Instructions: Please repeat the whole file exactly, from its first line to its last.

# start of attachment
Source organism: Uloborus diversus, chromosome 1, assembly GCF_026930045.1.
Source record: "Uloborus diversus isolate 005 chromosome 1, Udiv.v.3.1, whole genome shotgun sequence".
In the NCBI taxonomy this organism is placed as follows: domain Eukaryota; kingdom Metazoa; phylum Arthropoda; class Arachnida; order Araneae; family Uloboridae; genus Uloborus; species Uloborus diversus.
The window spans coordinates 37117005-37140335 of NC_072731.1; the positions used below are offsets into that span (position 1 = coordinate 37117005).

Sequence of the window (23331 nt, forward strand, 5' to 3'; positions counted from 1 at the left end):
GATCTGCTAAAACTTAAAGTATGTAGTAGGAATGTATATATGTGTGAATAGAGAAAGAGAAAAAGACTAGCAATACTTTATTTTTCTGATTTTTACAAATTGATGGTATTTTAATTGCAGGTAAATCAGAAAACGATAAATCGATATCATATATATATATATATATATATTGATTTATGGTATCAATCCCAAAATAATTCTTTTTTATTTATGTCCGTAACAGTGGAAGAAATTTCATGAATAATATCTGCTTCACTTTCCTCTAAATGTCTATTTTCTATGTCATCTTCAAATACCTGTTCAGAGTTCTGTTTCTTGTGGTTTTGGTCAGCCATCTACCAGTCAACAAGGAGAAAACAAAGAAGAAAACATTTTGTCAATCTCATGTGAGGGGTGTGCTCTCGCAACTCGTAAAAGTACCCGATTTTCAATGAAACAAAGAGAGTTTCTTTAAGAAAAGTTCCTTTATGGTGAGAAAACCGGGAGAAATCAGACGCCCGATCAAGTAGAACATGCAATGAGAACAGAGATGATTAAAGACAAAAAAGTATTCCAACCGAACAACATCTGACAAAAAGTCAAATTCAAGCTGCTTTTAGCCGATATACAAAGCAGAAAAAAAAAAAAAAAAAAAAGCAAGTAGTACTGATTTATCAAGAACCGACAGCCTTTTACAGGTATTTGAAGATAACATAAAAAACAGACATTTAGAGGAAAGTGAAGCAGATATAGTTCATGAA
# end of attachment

Source organism: Uloborus diversus, chromosome 1, assembly GCF_026930045.1.
Source record: "Uloborus diversus isolate 005 chromosome 1, Udiv.v.3.1, whole genome shotgun sequence".
In the NCBI taxonomy this organism is placed as follows: domain Eukaryota; kingdom Metazoa; phylum Arthropoda; class Arachnida; order Araneae; family Uloboridae; genus Uloborus; species Uloborus diversus.
The window spans coordinates 37117005-37140335 of NC_072731.1; the positions used below are offsets into that span (position 1 = coordinate 37117005).

Sequence of the window (23331 nt, forward strand, 5' to 3'; positions counted from 1 at the left end):
GATCTGCTAAAACTTAAAGTATGTAGTAGGAATGTATATATGTGTGAATAGAGAAAGAGAAAAAGACTAGCAATACTTTATTTTTCTGATTTTTACAAATTGATGGTATTTTAATTGCAGGTAAATCAGAAAACGATAAATCGATATCATATATATATATATATATATATTGATTTATGGTATCAATCCCAAAATAATTCTTTTTTATTTATGTCCGTAACAGTGGAAGAAATTTCATGAATAATATCTGCTTCACTTTCCTCTAAATGTCTATTTTCTATGTCATCTTCAAATACCTGTTCAGAGTTCTGTTTCTTGTGGTTTTGGTCAGCCATCTACCAGTCAACAAGGAGAAAACAAAGAAGAAAACATTTTGTCAATCTCATGTGAGGGGTGTGCTCTCGCAACTCGTAAAAGTACCCGATTTTCAATGAAACAAAGAGAGTTTCTTTAAGAAAAGTTCCTTTATGGTGAGAAAACCGGGAGAAATCAGACGCCCGATCAAGTAGAACATGCAATGAGAACAGAGATGATTAAAGACAAAAAAGTATTCCAACCGAACAACATCTGACAAAAAGTCAAATTCAAGCTGCTTTTAGCCGATATACAAAGCAGAAAAAAAAAAAAAAAAAAAAGCAAGTAGTACTGATTTATCAAGAACCGACAGCCTTTTACAGGTATTTGAAGATAACATAAAAAACAGACATTTAGAGGAAAGTGAAGCAGATATAGTTCATGAA